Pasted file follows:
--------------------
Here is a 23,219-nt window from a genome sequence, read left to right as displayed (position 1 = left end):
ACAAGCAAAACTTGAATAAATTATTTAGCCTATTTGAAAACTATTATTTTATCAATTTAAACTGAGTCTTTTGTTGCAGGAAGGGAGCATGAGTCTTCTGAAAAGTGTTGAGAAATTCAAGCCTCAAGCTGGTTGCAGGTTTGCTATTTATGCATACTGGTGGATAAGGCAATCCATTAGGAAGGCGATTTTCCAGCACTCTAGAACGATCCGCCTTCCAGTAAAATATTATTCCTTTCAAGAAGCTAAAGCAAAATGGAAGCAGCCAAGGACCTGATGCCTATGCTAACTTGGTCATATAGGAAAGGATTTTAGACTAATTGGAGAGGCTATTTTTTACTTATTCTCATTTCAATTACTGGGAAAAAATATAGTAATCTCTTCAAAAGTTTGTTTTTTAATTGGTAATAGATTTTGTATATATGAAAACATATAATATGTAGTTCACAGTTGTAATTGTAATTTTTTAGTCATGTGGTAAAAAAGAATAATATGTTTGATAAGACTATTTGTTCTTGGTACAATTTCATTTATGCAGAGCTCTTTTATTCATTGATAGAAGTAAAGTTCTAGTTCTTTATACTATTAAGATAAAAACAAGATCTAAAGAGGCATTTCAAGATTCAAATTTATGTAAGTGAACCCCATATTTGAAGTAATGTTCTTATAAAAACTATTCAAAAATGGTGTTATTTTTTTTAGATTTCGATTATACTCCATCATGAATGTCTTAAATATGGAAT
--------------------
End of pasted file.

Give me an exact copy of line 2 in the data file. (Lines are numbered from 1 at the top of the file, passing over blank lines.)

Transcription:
ACAAGCAAAACTTGAATAAATTATTTAGCCTATTTGAAAACTATTATTTTATCAATTTAAACTGAGTCTTTTGTTGCAGGAAGGGAGCATGAGTCTTCTGAAAAGTGTTGAGAAATTCAAGCCTCAAGCTGGTTGCAGGTTTGCTATTTATGCATACTGGTGGATAAGGCAATCCATTAGGAAGGCGATTTTCCAGCACTCTAGAACGATCCGCCTTCCAGTAAAATATTATTCCTTTCAAGAAGCTAAAGCAAAATGGAAGCAGCCAAGGACCTGATGCCTATGCTAACTTGGTCATATAGGAAAGGATTTTAGACTAATTGGAGAGGCTATTTTTTACTTATTCTCATTTCAATTACTGGGAAAAAATATAGTAATCTCTTCAAAAGTTTGTTTTTTAATTGGTAATAGATTTTGTATATATGAAAACATATAATATGTAGTTCACAGTTGTAATTGTAATTTTTTAGTCATGTGGTAAAAAAGAATAATATGTTTGATAAGACTATTTGTTCTTGGTACAATTTCATTTATGCAGAGCTCTTTTATTCATTGATAGAAGTAAAGTTCTAGTTCTTTATACTATTAAGATAAAAACAAGATCTAAAGAGGCATTTCAAGATTCAAATTTATGTAAGTGAACCCCATATTTGAAGTAATGTTCTTATAAAAACTATTCAAAAATGGTGTTATTTTTTTTAGATTTCGATTATACTCCATCATGAATGTCTTAAATATGGAAT